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scaping or home’s exterior that could use a bit of an upgrade to help boost your home’s curb appeal? Whether you intend to live in your home for several years, or

have plans to list your house on the real estate market soon, en- hancing your home’s curb appeal can boost your enjoyment of the property and attract potential buyers. Plenty of projects can improve the look of your home without requiring you to spend a fortune on remodeling, changing the siding or landscaping the entire front yard. Here are a few ideas you can try on your house: * Upgrade the mailbox. Mailboxes over time can start to look dingy and rusted from being out in the elements. Building a perma- nent brick or stone structure to hold a mailbox can add appeal to your yard, and also help protect the metal mailbox from additional rusting. * Add or update the lights by your front door or along the

driveway. A beautiful glow in the evenings welcomes visitors (and buyers) to your home, at the same time providing you with addi- tional security. Many wall, overhead, post and hanging lights styles

are designed to work outdoors to add panache to your home and landscaping.

* Brighten up your landscaping and decorate your house with

flowers and maybe even some new shrubbery. If you can, add win- dow boxes of vine plants mixed in with colorful blooms. Decorate along the driveway or around the mailbox with small green bushes. If you have a walkway through the front yard, consider lining it with a small and attractive fence. Or add a few pots of pretty flowers next to the garage doors to splash around a little color. * Replace your old, worn-out windows with new replacement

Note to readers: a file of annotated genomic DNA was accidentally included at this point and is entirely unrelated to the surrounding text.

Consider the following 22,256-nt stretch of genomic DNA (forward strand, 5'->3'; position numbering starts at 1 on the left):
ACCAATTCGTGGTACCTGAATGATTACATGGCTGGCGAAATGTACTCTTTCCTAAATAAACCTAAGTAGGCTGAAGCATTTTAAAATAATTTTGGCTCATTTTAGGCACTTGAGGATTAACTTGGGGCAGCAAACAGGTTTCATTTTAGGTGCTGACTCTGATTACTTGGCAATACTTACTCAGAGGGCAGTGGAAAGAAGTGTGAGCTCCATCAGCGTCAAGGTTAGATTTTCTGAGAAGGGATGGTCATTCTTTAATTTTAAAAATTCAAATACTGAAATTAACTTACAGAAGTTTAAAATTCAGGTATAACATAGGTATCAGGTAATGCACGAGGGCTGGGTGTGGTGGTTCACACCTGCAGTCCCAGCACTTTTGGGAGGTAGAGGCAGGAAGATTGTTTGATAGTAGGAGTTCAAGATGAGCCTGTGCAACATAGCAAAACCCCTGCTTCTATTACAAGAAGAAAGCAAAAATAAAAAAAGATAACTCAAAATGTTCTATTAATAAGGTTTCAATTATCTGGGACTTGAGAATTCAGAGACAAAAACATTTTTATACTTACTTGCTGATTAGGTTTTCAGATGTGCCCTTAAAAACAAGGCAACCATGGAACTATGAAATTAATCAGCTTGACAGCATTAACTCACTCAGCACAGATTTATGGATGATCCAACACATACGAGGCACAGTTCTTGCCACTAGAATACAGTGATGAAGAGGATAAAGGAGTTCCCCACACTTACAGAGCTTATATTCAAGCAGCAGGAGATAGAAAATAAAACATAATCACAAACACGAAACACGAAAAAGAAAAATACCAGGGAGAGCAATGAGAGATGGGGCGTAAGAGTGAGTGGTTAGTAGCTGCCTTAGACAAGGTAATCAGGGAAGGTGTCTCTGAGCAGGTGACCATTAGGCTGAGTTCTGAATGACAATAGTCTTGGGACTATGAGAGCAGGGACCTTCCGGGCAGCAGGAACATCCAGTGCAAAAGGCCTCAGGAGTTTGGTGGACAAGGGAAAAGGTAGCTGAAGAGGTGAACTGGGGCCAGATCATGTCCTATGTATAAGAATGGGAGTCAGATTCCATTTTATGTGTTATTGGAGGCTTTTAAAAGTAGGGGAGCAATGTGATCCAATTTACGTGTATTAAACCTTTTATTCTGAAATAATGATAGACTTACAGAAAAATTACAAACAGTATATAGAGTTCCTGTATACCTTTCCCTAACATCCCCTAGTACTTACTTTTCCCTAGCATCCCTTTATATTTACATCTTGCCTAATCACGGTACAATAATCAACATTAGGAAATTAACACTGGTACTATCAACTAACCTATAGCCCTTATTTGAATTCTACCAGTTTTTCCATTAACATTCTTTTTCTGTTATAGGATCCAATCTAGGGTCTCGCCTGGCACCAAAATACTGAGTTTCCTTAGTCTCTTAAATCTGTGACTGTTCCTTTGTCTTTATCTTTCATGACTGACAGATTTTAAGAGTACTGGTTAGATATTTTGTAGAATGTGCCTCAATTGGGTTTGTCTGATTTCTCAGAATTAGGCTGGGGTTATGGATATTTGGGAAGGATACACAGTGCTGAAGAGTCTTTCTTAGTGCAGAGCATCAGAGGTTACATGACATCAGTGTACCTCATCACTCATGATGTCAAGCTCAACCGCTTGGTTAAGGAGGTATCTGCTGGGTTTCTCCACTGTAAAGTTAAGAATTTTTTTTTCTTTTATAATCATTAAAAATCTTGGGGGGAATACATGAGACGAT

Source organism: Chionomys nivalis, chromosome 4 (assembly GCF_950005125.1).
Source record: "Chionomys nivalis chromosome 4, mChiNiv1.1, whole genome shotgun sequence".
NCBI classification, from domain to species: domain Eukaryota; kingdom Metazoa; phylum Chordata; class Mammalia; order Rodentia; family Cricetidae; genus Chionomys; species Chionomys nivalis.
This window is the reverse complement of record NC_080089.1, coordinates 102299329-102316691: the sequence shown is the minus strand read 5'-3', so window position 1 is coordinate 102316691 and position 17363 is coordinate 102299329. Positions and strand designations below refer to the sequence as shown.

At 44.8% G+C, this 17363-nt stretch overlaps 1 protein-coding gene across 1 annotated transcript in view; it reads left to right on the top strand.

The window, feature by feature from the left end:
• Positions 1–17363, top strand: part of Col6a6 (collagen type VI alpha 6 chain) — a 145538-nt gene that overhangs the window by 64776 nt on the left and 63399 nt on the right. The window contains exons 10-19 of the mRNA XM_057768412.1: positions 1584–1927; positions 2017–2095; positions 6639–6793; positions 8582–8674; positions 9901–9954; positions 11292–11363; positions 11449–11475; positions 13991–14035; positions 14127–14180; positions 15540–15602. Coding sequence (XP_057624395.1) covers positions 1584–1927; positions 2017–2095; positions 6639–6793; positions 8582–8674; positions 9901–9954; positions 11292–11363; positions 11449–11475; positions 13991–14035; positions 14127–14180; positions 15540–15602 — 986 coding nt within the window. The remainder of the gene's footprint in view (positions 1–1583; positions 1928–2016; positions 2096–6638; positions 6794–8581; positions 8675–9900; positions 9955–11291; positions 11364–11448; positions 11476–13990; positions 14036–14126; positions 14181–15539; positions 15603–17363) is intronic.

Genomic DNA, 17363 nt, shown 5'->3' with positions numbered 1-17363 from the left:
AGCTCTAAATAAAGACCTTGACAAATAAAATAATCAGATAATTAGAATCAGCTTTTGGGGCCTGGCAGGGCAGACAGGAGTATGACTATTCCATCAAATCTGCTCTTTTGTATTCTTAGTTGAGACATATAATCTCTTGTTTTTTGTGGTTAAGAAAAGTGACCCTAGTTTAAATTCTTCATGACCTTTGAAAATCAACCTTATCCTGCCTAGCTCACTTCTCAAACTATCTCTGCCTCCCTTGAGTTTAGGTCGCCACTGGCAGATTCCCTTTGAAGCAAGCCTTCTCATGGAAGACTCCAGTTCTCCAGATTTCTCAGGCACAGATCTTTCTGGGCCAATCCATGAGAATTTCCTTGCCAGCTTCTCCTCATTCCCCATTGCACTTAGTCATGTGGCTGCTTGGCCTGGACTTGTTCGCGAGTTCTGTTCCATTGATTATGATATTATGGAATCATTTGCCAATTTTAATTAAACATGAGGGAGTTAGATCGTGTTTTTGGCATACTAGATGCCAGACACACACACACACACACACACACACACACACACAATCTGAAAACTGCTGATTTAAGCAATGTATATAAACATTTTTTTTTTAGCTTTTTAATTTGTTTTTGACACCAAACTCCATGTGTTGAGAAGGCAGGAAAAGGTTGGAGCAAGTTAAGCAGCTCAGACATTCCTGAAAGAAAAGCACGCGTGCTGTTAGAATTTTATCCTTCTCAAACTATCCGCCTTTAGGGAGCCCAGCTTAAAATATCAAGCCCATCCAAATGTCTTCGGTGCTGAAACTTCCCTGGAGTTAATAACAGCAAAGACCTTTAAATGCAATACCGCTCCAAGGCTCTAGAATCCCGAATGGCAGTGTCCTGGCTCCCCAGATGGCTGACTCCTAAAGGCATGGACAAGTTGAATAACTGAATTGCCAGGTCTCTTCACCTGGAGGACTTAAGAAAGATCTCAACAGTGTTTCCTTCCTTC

windows. According to Remodeling magazine’s 2010-2011 Cost vs. Value report, installing low-maintenance replacement windows is ranked as one of the best home improvement projects for your money. They can help reduce energy bills and add instant appeal to your home. Plus, windows that meet ENERGY STAR performance criteria qualify for the 2011 tax credit, adding to the overall value of replacement windows. Paul Delahunt, president of Renewal by Andersen, says of all the

improvement projects a homeowner can start, window replacement is one that actually takes very little effort on the homeowner’s part, but can make your house more beautiful and energy efficient - two benefits you can enjoy for many years to come.

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every step of the way,” says Dela- hunt. “By selecting a professional company that can handle their entire replacement project start-to- finish, homeowners can sit back, relax and let us do all the work.” Delahunt adds that new windows can also help with those dreaded spring cleaning projects. Since Renewal by Andersen windows are made with Fibrex framing material, for example, they do not require upkeep such as ongoing scraping and painting. He suggests visiting to see how new, beautiful windows can elevate the look of your home.

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of your house can do a lot for the pride you have in your home and for drawing prospective buyers if you decide to put your house on the market. Tackling some of these proj- ects can go a long way in making your curb appeal stronger.